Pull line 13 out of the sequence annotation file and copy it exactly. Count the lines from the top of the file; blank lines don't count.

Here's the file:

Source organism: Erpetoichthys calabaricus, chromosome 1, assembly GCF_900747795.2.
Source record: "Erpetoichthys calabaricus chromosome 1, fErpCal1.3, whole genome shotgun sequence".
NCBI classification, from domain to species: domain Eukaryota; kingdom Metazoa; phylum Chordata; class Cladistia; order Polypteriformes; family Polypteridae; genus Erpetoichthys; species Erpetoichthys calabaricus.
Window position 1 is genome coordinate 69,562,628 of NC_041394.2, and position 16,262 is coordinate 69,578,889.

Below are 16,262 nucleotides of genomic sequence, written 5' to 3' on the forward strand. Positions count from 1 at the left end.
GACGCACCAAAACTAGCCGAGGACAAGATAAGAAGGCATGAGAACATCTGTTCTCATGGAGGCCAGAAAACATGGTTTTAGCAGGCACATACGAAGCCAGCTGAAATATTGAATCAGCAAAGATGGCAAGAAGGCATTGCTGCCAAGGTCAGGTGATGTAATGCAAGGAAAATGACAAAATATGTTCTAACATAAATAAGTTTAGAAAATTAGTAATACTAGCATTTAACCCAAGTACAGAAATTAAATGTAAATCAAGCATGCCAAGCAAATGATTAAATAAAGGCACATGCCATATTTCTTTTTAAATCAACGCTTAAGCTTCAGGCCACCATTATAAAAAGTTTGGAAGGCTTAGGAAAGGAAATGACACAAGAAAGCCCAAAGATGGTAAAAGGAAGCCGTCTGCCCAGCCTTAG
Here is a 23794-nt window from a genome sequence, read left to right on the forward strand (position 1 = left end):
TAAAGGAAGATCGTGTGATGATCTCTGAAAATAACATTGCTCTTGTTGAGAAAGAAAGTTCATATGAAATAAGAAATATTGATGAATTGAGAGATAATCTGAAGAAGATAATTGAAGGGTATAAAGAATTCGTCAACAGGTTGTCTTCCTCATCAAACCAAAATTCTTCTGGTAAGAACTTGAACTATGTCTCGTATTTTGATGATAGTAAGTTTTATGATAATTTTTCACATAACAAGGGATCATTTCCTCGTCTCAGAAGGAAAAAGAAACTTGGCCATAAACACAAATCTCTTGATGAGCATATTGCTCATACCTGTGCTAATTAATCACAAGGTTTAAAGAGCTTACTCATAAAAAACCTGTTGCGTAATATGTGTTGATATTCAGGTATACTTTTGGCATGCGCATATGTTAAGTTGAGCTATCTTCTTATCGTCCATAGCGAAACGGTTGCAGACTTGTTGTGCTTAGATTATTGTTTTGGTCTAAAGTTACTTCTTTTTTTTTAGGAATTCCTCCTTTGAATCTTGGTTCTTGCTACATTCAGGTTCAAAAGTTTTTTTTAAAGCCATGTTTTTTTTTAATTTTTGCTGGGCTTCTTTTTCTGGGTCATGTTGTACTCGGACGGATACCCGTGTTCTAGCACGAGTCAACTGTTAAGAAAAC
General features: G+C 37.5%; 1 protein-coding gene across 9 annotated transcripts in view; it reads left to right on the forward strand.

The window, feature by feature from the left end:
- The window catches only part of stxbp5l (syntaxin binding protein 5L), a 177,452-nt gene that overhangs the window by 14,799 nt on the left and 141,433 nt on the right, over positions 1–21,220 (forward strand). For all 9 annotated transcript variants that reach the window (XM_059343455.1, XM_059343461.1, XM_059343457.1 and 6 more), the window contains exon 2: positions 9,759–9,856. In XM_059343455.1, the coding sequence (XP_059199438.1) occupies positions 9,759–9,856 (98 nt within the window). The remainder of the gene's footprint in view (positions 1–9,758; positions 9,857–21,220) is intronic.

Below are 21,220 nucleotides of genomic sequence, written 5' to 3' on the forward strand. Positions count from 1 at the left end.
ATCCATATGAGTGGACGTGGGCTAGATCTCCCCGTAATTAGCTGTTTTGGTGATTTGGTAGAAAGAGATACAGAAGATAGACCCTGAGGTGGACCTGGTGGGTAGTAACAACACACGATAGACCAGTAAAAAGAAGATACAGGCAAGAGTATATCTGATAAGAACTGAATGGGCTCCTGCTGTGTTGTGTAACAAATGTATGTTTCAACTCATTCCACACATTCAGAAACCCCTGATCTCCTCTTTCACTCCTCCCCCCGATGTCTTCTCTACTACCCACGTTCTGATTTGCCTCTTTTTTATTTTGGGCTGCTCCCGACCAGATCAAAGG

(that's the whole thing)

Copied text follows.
ATCCATATGAGTGGACGTGGGCTAGATCTCCCCGTAATTAGCTGTTTTGGTGATTTGGTAGAAAGAGATACAGAAGATAGACCCTGAGGTGGACCTGGTGGGTAGTAACAACACACGATAGACCAGTAAAAAGAAGATACAGGCAAGAGTATATCTGATAAGAACTGAATGGGCTCCTGCTGTGTTGTGTAACAAATGTATGTTTCAACTCATTCCACACATTCAGAAACCCCTGATCTCCTCTTTCACTCCTCCCCCCGATGTCTTCTCTACTACCCACGTTCTGATTTGCCTCTTTTTTATTTTGGGCTGCTCCCGACCAGATCAAAGG